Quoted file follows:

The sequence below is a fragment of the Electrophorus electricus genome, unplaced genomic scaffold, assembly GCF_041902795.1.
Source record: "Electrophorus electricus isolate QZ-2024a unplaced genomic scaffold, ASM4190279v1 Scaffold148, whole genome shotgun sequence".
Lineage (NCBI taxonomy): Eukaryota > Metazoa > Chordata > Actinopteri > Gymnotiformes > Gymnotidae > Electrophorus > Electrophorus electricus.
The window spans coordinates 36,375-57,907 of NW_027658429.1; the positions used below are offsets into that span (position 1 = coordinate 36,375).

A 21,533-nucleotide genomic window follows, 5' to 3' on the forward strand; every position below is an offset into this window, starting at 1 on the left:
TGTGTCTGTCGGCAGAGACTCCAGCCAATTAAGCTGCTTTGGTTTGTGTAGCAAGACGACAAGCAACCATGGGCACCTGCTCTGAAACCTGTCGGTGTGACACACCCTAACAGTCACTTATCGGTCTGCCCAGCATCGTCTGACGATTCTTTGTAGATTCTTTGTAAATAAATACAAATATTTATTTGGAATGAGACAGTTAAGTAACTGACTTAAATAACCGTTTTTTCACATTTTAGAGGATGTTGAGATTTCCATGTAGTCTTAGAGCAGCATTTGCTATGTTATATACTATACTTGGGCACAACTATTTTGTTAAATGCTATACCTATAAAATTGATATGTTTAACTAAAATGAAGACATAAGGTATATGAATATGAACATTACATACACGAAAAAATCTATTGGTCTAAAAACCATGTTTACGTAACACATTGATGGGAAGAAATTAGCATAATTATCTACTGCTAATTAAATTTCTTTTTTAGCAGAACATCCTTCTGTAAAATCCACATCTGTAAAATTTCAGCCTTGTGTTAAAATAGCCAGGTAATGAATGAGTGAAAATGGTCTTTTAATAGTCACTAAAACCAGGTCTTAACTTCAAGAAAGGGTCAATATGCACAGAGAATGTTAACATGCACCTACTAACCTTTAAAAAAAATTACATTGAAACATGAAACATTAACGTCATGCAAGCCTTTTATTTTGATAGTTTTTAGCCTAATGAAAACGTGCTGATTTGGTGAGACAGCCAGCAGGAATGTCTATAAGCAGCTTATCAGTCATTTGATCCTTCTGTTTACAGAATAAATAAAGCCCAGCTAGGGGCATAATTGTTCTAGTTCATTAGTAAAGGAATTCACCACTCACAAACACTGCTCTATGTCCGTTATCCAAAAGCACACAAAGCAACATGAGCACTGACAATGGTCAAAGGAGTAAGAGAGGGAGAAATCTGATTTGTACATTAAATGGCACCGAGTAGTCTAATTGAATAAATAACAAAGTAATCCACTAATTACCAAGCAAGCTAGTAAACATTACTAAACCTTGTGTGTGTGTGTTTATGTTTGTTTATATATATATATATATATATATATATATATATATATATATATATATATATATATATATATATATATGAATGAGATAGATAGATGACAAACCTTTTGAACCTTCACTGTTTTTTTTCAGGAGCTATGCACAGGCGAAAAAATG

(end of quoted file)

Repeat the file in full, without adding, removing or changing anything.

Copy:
The sequence below is a fragment of the Electrophorus electricus genome, unplaced genomic scaffold, assembly GCF_041902795.1.
Source record: "Electrophorus electricus isolate QZ-2024a unplaced genomic scaffold, ASM4190279v1 Scaffold148, whole genome shotgun sequence".
Lineage (NCBI taxonomy): Eukaryota > Metazoa > Chordata > Actinopteri > Gymnotiformes > Gymnotidae > Electrophorus > Electrophorus electricus.
The window spans coordinates 36,375-57,907 of NW_027658429.1; the positions used below are offsets into that span (position 1 = coordinate 36,375).

A 21,533-nucleotide genomic window follows, 5' to 3' on the forward strand; every position below is an offset into this window, starting at 1 on the left:
TGTGTCTGTCGGCAGAGACTCCAGCCAATTAAGCTGCTTTGGTTTGTGTAGCAAGACGACAAGCAACCATGGGCACCTGCTCTGAAACCTGTCGGTGTGACACACCCTAACAGTCACTTATCGGTCTGCCCAGCATCGTCTGACGATTCTTTGTAGATTCTTTGTAAATAAATACAAATATTTATTTGGAATGAGACAGTTAAGTAACTGACTTAAATAACCGTTTTTTCACATTTTAGAGGATGTTGAGATTTCCATGTAGTCTTAGAGCAGCATTTGCTATGTTATATACTATACTTGGGCACAACTATTTTGTTAAATGCTATACCTATAAAATTGATATGTTTAACTAAAATGAAGACATAAGGTATATGAATATGAACATTACATACACGAAAAAATCTATTGGTCTAAAAACCATGTTTACGTAACACATTGATGGGAAGAAATTAGCATAATTATCTACTGCTAATTAAATTTCTTTTTTAGCAGAACATCCTTCTGTAAAATCCACATCTGTAAAATTTCAGCCTTGTGTTAAAATAGCCAGGTAATGAATGAGTGAAAATGGTCTTTTAATAGTCACTAAAACCAGGTCTTAACTTCAAGAAAGGGTCAATATGCACAGAGAATGTTAACATGCACCTACTAACCTTTAAAAAAAATTACATTGAAACATGAAACATTAACGTCATGCAAGCCTTTTATTTTGATAGTTTTTAGCCTAATGAAAACGTGCTGATTTGGTGAGACAGCCAGCAGGAATGTCTATAAGCAGCTTATCAGTCATTTGATCCTTCTGTTTACAGAATAAATAAAGCCCAGCTAGGGGCATAATTGTTCTAGTTCATTAGTAAAGGAATTCACCACTCACAAACACTGCTCTATGTCCGTTATCCAAAAGCACACAAAGCAACATGAGCACTGACAATGGTCAAAGGAGTAAGAGAGGGAGAAATCTGATTTGTACATTAAATGGCACCGAGTAGTCTAATTGAATAAATAACAAAGTAATCCACTAATTACCAAGCAAGCTAGTAAACATTACTAAACCTTGTGTGTGTGTGTTTATGTTTGTTTATATATATATATATATATATATATATATATATATATATATATATATATATATATATATATATATATGAATGAGATAGATAGATGACAAACCTTTTGAACCTTCACTGTTTTTTTTCAGGAGCTATGCACAGGCGAAAAAATG